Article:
Infographic Snapshot: Millennials & Fame

Millennials have been positioned as a fame-hungry generation for years, and have developed a reputation for wanting 15-minutes in the spotlight whether or not they have any talent. But how true is the idea that the generation prioritizes being famous? When we asked 14-29-year-olds for their thoughts on fame, we got a much more complex picture of their desires:

Overall 51% of Millennials say they would not want to be famous. True, at first glance that means that 49% of the generation would like a life of fame, but for Millennials over 18-years-old that number drops to 43%, and only 37% of Millennials 25-29 say they would want to be famous; indicating that some of the Millennial fame myth could be wrapped up in a youthful desire for notoriety. When they were younger, fame carried more weight, and as Millennials have aged it has become less appealing. But the negative opinion of the generation that gained traction when they were younger and more fame hungry is still shaping the conversation about them. Joel Stein’s infamous 2013 “Me, Me, Me Generation” Time Magazine article on Millennials referenced a 2007 study that found middle school girls would rather grow up to be a famous person than a Senator, which doesn’t exactly give a current and full picture of the entire generation’s stance on the subject. The allure of fame might have also faded in the last few years as they have been exposed to the onslaught of tabloid culture and a series of celebrity meltdowns. Female Millennials are less likely than male Millennials to idealize fame, with 57% saying they wouldn’t want to be famous. The lack of privacy was the number one reason named by those who said they did not desire fame.

 
 
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Millennial News Feed

Quote of the Day: “I like shopping at Staples because they have good prices on supplies I need for school [and] electronics or other devices I may need.” –Female, 17, ID

For urban Millennials, getting married doesn’t necessarily mean saying goodbye to roommates. Members of the generation continue to mature into adulthood in an untraditional way, and with rent increasing dramatically, some are choosing living as husband and wife and roomie over a moving to smaller place, or having a longer commute. This acceptance of communal living could be a reflection of the rise of the sharing economy, as it becomes the norm to share everything from rides to the kitchen. (New York Times)

Although most of today’s 18-24-year-olds were still in high school or college during the Great Recession, it’s still affecting their career choices today. A survey from Way to Work found that 70% would prefer a stable job over a job they were passionate about but offered little security, and one third said finding that secure job was their top concern. 34% of Millennials named financial stability as their greatest aspiration. (Forbes)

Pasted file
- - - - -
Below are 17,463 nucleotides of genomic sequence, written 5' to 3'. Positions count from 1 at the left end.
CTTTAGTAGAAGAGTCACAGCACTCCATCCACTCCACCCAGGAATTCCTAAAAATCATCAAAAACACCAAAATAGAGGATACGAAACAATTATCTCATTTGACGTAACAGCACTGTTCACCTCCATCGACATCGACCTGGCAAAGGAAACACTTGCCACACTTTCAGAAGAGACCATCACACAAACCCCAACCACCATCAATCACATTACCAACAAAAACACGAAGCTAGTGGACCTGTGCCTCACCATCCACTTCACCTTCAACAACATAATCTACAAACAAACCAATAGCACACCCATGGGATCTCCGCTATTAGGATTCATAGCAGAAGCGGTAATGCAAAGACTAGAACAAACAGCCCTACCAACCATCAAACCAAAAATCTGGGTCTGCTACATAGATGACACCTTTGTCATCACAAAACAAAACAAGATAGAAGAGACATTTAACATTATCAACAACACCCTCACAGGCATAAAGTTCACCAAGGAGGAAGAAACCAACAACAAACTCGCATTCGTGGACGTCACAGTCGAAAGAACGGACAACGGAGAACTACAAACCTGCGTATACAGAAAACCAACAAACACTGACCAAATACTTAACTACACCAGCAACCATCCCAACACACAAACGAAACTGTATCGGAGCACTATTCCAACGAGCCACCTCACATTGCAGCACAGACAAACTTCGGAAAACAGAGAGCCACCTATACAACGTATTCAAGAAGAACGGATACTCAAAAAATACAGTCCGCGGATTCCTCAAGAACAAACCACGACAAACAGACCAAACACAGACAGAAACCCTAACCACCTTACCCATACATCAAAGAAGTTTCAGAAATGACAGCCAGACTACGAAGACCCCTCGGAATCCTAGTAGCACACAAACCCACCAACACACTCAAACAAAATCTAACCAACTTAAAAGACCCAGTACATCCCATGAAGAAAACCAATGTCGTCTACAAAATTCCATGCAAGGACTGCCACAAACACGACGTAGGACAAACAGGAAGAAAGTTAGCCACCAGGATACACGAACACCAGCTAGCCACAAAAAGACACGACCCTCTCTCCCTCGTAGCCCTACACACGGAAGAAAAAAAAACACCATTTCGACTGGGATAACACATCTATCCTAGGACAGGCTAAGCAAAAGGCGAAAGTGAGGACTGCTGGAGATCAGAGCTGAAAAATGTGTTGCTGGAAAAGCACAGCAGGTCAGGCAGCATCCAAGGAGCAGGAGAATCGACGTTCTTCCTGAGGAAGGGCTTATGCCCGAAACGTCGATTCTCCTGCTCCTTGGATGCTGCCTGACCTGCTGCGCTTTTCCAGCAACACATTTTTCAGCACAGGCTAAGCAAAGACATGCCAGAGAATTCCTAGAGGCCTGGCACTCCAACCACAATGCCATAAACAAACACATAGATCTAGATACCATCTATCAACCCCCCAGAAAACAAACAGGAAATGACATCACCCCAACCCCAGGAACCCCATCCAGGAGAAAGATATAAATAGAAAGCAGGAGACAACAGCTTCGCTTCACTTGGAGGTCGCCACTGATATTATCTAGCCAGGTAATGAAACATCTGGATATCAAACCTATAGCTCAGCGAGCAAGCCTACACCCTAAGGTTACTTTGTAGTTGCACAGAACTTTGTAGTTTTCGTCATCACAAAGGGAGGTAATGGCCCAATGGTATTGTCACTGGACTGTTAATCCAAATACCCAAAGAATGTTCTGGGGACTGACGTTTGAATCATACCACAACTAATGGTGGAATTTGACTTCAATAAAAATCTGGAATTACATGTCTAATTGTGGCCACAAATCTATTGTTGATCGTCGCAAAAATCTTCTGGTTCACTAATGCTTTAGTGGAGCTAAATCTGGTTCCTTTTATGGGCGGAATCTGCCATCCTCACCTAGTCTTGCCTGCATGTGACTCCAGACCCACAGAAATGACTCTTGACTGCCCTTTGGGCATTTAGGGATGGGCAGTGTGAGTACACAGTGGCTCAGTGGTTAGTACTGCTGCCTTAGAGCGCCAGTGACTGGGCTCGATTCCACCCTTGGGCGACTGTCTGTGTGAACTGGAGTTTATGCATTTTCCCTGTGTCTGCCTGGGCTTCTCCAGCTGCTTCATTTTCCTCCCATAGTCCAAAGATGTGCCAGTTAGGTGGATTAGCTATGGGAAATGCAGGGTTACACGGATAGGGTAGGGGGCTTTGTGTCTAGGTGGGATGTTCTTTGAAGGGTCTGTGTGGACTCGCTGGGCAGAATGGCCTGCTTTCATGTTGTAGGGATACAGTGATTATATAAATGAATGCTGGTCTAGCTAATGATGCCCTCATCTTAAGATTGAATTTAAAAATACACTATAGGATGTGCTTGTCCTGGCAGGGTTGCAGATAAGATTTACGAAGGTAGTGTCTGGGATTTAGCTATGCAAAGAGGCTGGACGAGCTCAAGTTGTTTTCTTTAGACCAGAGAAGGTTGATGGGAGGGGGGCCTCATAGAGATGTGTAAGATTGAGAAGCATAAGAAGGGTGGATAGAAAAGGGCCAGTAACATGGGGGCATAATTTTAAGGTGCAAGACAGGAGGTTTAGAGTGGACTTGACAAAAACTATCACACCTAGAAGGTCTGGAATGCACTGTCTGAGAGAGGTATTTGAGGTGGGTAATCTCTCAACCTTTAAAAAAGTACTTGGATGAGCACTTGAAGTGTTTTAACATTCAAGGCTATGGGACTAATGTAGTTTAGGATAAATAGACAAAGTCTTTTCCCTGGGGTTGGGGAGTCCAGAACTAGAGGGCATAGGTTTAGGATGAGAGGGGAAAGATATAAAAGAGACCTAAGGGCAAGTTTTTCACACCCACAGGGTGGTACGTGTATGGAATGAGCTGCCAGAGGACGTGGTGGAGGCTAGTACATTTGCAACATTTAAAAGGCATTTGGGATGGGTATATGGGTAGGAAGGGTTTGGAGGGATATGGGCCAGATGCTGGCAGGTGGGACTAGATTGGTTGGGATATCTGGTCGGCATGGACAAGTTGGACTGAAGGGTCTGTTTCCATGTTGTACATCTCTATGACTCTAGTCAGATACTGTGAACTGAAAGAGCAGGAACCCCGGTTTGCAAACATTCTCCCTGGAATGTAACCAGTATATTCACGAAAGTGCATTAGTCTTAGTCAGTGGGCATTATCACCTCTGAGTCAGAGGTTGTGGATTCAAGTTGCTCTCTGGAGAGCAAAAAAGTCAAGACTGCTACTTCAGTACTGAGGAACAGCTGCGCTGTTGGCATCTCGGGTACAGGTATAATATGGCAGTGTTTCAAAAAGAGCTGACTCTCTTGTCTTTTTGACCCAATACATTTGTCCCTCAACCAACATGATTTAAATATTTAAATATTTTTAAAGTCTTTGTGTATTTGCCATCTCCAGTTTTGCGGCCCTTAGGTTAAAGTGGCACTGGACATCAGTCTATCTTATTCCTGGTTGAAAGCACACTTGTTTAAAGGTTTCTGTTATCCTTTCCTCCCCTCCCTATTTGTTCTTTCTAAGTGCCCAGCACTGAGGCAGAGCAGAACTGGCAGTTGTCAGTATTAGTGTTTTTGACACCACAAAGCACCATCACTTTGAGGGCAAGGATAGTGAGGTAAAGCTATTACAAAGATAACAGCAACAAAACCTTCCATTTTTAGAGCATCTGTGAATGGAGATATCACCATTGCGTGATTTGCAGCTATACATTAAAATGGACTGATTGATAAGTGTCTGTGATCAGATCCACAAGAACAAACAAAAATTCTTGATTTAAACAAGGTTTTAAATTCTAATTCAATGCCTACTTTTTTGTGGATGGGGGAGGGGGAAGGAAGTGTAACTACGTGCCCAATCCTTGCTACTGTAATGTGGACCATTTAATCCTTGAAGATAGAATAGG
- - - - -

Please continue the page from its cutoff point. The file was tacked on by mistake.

According to some teens, “MTV is dying.” Hoping to reverse that sentiment, MTV will be introducing eight new series, and has 85 more in development, that are meant to reflect Millennials’ “unbridled optimism.” Upcoming series include a reality show about YouTube star Todrick Hall and a scripted comedy around Vine star Logan Paul—MTV likely has their fingers crossed these social media stars will bring their fans to the network. (Adweek)

YouTube channel AwesomenessTV has successfully hooked hundreds of thousands of young viewers, and now they’re setting their sights on a new audience: Millennial moms. Their new network Awestruck will premiere later this year, offering a wide range of female-centric series, from comedy to drama to talk shows featuring both online stars and Hollywood celebrities. The network hopes that young moms will turn to them as they consume more online video content. (StreamDaily)

What does it take to become “Insta-famous?” Sometimes it just takes being photographed in the right place at the right time. Sixteen-year-old Charlotte D’Alessio amassed tens of thousands of followers in just a few days when a photo of her and her best friend, model Josie Canseco, went viral at Coachella. From there Canseco and D’Alessio appeared on celebrities’ feeds, the Coachella account, and new fans’ Tumblr posts. The girls’ viral status speaks to how quickly notoriety can amass for young consumers in the age or micro-fame. (BuzzFeed)

Want to know Millennials' favorite fast food chain? How often they're dining out? What they order? Our most recent topline and date on 13-32-year-olds gave Gold subscribers the inside scoop on all their food and dining preferences. We deliver in-depth tables and a visual report to them every two weeks, covering another aspect of young consumers' behaviors, beliefs, and more. (Ypulse)

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